In 1900, there were nine saloons on Main Street in Safford and numerous additional liquor sniffing locations in Solomonville, Clifton, Morenci, Fort Thomas and Bonita.
The county was wild with liquor, rivaling Tombstone for fights, killings and other associated bad behavior.
In May of 1901, the Graham County Supervisors decided to pluck off some of the problems generated in the city saloons. They passed a resolution that singers would no longer be allowed in the saloons — female singers that was.
The final warble in Safford’s Palace saloon was “Holy City,” at the Anheuser it was “I’m Old and Only in the Way,” and at the Capital it was “I Don’t Care If I Never Come Back.” It was reported that some of the women went to Prescott.
Male singers were recruited, but replacements were slow to come by, and so the sirens remained unreplaced at the establishments. The entertainment portion of going to the saloons was gone, and so was a large part of the business.
In June 1910 in Safford, Judge Lewis handed down his decision that “no card playing and no pool was to be played for drinks in the saloons.” The resolution added there would also be no slot machines or dice throwing for good measure.
This did not extend to Morenci, and the question arose as to why it was wrong to gamble in Safford but it was OK to gamble elsewhere in Graham County.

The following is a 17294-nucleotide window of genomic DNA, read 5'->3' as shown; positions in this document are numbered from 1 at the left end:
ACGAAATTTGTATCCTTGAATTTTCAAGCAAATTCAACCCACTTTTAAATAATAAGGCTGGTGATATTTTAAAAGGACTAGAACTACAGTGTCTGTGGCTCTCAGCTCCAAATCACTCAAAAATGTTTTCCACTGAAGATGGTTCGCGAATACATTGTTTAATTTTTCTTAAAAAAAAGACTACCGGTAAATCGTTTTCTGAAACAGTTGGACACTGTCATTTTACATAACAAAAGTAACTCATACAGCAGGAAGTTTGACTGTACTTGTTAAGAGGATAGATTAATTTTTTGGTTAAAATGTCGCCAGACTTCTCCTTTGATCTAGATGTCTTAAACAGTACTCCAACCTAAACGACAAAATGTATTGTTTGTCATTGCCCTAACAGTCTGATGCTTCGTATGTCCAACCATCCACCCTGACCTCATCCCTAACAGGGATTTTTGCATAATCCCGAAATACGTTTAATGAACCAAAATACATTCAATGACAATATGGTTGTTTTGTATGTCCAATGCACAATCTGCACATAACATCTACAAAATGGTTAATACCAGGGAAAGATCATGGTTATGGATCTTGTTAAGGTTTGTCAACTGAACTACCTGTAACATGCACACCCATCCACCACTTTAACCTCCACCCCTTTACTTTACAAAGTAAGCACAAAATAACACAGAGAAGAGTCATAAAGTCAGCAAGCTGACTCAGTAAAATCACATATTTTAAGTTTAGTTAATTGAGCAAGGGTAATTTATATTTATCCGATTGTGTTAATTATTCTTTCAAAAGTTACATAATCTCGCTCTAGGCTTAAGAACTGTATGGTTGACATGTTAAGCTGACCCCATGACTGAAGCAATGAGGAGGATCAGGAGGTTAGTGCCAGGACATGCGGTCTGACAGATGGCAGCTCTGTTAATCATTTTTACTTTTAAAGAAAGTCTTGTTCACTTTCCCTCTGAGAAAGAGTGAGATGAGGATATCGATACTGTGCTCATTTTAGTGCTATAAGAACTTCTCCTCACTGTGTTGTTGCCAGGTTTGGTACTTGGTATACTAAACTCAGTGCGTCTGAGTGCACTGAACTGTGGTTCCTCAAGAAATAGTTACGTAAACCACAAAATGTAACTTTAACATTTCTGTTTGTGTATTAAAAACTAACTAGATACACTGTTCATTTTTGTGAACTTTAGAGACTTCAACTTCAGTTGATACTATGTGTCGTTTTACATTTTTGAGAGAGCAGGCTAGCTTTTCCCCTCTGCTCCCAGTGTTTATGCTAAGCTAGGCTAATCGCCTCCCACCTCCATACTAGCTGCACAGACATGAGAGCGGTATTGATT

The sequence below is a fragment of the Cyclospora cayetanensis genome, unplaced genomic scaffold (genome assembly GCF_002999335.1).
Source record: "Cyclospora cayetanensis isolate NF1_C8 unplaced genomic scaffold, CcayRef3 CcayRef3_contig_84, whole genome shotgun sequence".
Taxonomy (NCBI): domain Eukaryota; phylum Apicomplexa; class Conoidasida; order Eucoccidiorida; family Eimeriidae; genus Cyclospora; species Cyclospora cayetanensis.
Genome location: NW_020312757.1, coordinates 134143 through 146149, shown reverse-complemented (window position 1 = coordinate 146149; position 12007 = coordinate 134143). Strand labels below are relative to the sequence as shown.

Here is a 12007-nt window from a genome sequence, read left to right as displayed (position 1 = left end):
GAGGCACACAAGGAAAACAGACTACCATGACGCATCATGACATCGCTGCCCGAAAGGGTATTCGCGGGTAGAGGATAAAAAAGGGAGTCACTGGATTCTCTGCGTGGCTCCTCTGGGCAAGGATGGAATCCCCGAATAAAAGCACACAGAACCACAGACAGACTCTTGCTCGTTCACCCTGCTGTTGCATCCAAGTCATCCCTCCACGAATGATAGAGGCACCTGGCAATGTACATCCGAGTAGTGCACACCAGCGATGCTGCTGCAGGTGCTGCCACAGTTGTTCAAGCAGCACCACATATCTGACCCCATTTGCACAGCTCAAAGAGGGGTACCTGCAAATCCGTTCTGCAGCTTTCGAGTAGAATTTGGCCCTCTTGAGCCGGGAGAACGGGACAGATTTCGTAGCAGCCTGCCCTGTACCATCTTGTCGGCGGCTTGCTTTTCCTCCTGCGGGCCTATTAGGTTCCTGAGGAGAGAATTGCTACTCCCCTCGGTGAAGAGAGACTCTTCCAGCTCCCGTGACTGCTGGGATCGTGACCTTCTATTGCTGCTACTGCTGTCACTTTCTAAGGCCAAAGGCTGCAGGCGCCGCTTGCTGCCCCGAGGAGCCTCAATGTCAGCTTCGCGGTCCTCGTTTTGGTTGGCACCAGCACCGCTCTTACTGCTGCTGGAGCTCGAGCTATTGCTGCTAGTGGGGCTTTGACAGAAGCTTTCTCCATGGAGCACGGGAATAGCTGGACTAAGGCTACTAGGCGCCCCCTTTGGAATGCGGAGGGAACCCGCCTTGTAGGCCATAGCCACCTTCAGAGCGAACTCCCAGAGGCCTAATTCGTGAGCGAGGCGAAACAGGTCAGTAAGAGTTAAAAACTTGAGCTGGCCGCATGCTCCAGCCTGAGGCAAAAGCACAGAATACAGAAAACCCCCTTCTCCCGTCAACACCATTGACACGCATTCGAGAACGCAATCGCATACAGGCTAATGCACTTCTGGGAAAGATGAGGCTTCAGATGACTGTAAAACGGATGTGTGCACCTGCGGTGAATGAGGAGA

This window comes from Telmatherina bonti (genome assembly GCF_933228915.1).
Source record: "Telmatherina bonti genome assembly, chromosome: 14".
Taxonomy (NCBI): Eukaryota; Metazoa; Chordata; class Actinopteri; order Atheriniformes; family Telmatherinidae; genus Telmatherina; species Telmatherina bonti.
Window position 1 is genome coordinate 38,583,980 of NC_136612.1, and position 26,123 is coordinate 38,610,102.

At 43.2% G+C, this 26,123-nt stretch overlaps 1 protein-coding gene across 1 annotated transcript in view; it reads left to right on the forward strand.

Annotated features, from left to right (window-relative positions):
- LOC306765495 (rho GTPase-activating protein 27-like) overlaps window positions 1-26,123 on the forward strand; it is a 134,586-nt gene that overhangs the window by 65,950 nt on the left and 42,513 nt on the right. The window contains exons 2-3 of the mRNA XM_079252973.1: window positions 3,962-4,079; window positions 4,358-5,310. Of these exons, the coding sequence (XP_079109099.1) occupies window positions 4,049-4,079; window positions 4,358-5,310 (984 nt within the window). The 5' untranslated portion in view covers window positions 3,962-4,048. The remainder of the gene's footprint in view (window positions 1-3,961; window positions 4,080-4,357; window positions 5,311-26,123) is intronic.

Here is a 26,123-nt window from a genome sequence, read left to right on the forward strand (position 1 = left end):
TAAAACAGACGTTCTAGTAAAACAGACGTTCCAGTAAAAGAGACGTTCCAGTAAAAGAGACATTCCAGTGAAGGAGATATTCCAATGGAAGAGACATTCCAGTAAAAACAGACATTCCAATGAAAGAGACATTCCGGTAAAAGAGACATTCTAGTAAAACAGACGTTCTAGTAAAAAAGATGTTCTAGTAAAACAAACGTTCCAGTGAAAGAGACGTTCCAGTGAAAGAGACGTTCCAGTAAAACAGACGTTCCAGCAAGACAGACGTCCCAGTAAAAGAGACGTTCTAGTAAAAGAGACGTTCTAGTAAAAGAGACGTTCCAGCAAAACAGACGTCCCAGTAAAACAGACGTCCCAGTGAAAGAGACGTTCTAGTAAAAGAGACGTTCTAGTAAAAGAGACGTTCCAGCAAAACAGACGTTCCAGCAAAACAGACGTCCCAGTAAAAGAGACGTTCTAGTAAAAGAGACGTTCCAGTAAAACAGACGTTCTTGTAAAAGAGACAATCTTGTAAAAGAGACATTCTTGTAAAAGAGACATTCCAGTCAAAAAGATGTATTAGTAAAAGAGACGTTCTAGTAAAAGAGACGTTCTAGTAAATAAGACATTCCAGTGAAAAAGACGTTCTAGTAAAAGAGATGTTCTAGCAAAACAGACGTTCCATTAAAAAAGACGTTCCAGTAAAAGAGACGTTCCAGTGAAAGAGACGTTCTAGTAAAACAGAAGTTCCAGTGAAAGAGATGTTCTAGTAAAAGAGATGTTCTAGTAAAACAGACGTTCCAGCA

This was only a prelude to what was going to happen next: The city fathers of Safford told constable Bill Johnson to close all the saloons, and he did so.
Saturday night, when the clock struck midnight, the keys to the saloons were turned over to constable Johnson, and the sale of liquor ceased. The saloons were forced to close.
The date for closing the saloons had been set by the Board of Supervisors for Dec. 3 at midnight; however, for some reason, wine was not prevented from being sold. I guess that was to appease the genteel ladies in the restaurants.
Everything went smoothly, in an orderly manner, with no arrests for drunkenness made by the officers during the last day of open saloons. The reformers in Safford were now happy, even though it put three businesses out of operation.
The owners tried to sell their inventory to other facilities in towns and cities outside Graham County, but that was only modestly successful. The extra booze continued to be sold “under the counter” at the pool halls and restaurants and created a new problem.
All of Arizona went dry in 1915 before national prohibition in 1918, and the “moonshine” began to flourish. Local stills seemed to be hidden everywhere. At first, residents would take their chances with backroom stills and bathtub brews, but, eventually, these gave way to the stills in the back-country gulches and ravines.
What temperance folks began as a divine idea by closing the local bars led to a much bigger problem in our area that was created by that initial action, and we lost the singers in the process.